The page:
Anyway, doesn’t everybody do it? On the eve of the 2018 congressional elections, WikiLeaks released years of investment statements by prominent congressional Democrats indicating that they had long earned above-market returns. As the air filled with allegations of insider trading and crony capitalism, the public subsided into weary cynicism. The Republicans held both houses of Congress that November, and Trump loyalists shouldered aside the pre-Trump leadership.

The business community learned its lesson early. “You work for me, you don’t criticize me,” the president was reported to have told one major federal contractor, after knocking billions off his company’s stock-market valuation with an angry tweet. Wise business leaders take care to credit Trump’s personal leadership for any good news, and to avoid saying anything that might displease the president or his family.

The media have grown noticeably more friendly to Trump as well. The proposed merger of AT&T and Time Warner was delayed for more than a year, during which Time Warner’s CNN unit worked ever harder to meet Trump’s definition of fairness. Under the agreement that settled the Department of Justice’s antitrust complaint against Amazon, the company’s founder, Jeff Bezos, has divested himself of The Washington Post. The paper’s new owner—an investor group based in Slovakia—has closed the printed edition and refocused the paper on municipal politics and lifestyle coverage.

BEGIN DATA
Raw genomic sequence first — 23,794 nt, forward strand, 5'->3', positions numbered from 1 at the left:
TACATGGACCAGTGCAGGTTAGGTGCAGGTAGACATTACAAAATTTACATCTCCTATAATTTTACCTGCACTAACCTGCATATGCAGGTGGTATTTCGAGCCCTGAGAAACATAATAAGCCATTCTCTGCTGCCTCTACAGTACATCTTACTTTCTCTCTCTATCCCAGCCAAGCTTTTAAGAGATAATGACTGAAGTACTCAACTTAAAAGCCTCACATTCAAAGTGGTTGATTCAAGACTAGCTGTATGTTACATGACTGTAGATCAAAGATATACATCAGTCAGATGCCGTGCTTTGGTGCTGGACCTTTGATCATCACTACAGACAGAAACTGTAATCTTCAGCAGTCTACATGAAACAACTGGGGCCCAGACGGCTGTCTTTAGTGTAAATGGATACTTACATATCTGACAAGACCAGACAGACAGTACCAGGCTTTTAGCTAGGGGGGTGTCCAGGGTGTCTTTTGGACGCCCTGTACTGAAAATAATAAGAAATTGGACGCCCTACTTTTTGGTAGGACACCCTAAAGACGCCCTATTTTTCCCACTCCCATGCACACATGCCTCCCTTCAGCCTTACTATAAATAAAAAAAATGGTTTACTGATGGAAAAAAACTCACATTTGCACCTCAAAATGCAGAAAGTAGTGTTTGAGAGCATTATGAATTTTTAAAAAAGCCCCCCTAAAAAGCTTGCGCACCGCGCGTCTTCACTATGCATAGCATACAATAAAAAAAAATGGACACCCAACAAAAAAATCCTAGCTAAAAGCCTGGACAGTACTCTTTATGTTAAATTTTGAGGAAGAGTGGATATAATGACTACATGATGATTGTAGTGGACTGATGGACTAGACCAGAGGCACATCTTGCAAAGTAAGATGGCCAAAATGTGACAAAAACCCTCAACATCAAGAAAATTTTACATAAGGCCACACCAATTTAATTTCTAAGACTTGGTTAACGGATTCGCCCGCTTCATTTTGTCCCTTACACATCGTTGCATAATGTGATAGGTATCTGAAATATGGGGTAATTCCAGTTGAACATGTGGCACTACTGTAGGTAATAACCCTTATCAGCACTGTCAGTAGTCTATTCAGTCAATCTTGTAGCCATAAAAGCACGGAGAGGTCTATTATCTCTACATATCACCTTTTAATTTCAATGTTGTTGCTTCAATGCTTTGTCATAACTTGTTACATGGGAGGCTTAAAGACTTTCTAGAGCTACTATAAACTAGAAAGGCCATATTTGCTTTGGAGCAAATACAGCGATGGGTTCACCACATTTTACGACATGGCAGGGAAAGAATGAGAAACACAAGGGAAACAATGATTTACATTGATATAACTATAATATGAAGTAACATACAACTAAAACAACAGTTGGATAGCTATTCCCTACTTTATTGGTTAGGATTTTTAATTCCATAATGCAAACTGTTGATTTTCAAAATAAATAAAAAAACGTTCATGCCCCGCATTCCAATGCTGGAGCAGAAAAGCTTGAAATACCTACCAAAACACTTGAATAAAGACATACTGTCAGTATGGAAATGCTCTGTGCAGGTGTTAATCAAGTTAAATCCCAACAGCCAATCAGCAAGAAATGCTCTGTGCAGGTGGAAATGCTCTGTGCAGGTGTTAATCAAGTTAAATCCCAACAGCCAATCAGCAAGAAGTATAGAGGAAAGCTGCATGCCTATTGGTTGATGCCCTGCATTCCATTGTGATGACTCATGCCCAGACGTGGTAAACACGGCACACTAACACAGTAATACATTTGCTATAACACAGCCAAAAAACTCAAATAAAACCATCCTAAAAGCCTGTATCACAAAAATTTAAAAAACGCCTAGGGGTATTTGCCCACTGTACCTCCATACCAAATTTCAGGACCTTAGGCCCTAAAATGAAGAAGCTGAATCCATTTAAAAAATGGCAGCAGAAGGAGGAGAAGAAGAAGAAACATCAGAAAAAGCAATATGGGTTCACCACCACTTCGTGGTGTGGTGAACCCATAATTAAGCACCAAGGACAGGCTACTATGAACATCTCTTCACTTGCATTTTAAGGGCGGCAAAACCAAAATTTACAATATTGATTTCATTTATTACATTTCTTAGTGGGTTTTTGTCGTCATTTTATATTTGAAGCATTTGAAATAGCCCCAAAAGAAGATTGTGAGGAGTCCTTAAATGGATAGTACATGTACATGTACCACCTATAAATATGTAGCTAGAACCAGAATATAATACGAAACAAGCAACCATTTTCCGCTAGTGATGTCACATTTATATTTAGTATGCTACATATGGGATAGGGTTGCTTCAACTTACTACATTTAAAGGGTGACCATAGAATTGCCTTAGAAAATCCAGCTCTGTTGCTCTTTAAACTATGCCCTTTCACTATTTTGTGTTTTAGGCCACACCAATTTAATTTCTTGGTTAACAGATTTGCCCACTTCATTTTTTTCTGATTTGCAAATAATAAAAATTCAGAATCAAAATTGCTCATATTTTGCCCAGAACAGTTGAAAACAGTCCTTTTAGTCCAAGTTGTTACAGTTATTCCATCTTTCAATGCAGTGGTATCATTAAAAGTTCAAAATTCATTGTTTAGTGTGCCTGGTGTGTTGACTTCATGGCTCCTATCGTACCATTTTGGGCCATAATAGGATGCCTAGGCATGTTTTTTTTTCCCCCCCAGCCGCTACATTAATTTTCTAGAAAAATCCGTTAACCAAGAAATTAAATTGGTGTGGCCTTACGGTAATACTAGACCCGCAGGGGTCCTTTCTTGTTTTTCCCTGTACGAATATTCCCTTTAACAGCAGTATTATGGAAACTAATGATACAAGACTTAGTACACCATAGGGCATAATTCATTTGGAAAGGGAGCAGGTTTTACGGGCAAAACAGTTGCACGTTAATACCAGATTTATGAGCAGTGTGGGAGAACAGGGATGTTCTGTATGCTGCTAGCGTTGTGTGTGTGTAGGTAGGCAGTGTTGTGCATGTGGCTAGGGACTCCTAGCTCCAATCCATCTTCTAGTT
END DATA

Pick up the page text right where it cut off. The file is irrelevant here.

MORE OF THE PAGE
Meanwhile, social media circulate ever-wilder rumors. Some people believe them; others don’t. It’s hard work to ascertain what is true.

Nobody’s repealed the First Amendment, of course, and Americans remain as free to speak their minds as ever—provided they can stomach seeing their timelines fill up with obscene abuse and angry threats from the pro-Trump troll armies that police Facebook and Twitter. Rather than deal with digital thugs, young people increasingly drift to less political media like Snapchat and Instagram.